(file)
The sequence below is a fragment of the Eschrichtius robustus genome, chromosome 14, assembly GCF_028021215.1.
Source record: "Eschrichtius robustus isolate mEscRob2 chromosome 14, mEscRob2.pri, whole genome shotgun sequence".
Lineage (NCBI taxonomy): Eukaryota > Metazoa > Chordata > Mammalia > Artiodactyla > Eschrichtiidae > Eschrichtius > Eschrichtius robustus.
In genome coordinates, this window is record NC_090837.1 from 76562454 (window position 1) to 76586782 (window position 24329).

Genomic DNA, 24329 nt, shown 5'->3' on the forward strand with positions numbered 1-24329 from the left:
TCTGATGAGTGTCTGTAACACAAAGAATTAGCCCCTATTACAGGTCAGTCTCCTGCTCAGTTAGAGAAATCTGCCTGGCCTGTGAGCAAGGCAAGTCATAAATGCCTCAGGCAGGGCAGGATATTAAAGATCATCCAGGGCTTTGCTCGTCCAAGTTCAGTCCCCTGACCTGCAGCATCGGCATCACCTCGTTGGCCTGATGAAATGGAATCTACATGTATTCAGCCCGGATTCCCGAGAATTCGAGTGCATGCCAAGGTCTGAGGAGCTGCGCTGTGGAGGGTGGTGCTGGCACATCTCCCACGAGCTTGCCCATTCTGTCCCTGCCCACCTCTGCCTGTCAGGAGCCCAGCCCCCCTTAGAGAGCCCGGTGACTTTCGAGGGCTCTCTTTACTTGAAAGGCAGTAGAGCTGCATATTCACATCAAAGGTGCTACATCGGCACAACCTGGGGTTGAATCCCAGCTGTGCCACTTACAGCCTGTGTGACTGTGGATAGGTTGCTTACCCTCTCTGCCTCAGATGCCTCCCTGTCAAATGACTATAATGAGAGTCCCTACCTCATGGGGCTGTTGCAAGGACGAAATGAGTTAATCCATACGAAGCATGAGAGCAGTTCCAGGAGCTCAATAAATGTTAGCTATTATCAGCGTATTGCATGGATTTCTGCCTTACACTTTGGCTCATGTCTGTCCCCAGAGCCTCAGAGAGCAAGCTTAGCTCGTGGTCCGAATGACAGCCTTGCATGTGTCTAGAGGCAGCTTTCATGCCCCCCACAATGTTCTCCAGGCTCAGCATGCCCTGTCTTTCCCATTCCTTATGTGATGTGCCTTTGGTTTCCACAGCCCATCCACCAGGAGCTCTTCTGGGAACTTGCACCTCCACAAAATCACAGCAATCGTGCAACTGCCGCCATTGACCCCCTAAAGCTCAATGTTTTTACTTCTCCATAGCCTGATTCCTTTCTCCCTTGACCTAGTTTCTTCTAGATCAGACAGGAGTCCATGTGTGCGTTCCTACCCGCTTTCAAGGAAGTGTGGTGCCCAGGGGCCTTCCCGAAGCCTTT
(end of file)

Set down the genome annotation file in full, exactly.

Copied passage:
The sequence below is a fragment of the Eschrichtius robustus genome, chromosome 14, assembly GCF_028021215.1.
Source record: "Eschrichtius robustus isolate mEscRob2 chromosome 14, mEscRob2.pri, whole genome shotgun sequence".
Lineage (NCBI taxonomy): Eukaryota > Metazoa > Chordata > Mammalia > Artiodactyla > Eschrichtiidae > Eschrichtius > Eschrichtius robustus.
In genome coordinates, this window is record NC_090837.1 from 76562454 (window position 1) to 76586782 (window position 24329).

Genomic DNA, 24329 nt, shown 5'->3' on the forward strand with positions numbered 1-24329 from the left:
TCTGATGAGTGTCTGTAACACAAAGAATTAGCCCCTATTACAGGTCAGTCTCCTGCTCAGTTAGAGAAATCTGCCTGGCCTGTGAGCAAGGCAAGTCATAAATGCCTCAGGCAGGGCAGGATATTAAAGATCATCCAGGGCTTTGCTCGTCCAAGTTCAGTCCCCTGACCTGCAGCATCGGCATCACCTCGTTGGCCTGATGAAATGGAATCTACATGTATTCAGCCCGGATTCCCGAGAATTCGAGTGCATGCCAAGGTCTGAGGAGCTGCGCTGTGGAGGGTGGTGCTGGCACATCTCCCACGAGCTTGCCCATTCTGTCCCTGCCCACCTCTGCCTGTCAGGAGCCCAGCCCCCCTTAGAGAGCCCGGTGACTTTCGAGGGCTCTCTTTACTTGAAAGGCAGTAGAGCTGCATATTCACATCAAAGGTGCTACATCGGCACAACCTGGGGTTGAATCCCAGCTGTGCCACTTACAGCCTGTGTGACTGTGGATAGGTTGCTTACCCTCTCTGCCTCAGATGCCTCCCTGTCAAATGACTATAATGAGAGTCCCTACCTCATGGGGCTGTTGCAAGGACGAAATGAGTTAATCCATACGAAGCATGAGAGCAGTTCCAGGAGCTCAATAAATGTTAGCTATTATCAGCGTATTGCATGGATTTCTGCCTTACACTTTGGCTCATGTCTGTCCCCAGAGCCTCAGAGAGCAAGCTTAGCTCGTGGTCCGAATGACAGCCTTGCATGTGTCTAGAGGCAGCTTTCATGCCCCCCACAATGTTCTCCAGGCTCAGCATGCCCTGTCTTTCCCATTCCTTATGTGATGTGCCTTTGGTTTCCACAGCCCATCCACCAGGAGCTCTTCTGGGAACTTGCACCTCCACAAAATCACAGCAATCGTGCAACTGCCGCCATTGACCCCCTAAAGCTCAATGTTTTTACTTCTCCATAGCCTGATTCCTTTCTCCCTTGACCTAGTTTCTTCTAGATCAGACAGGAGTCCATGTGTGCGTTCCTACCCGCTTTCAAGGAAGTGTGGTGCCCAGGGGCCTTCCCGAAGCCTTT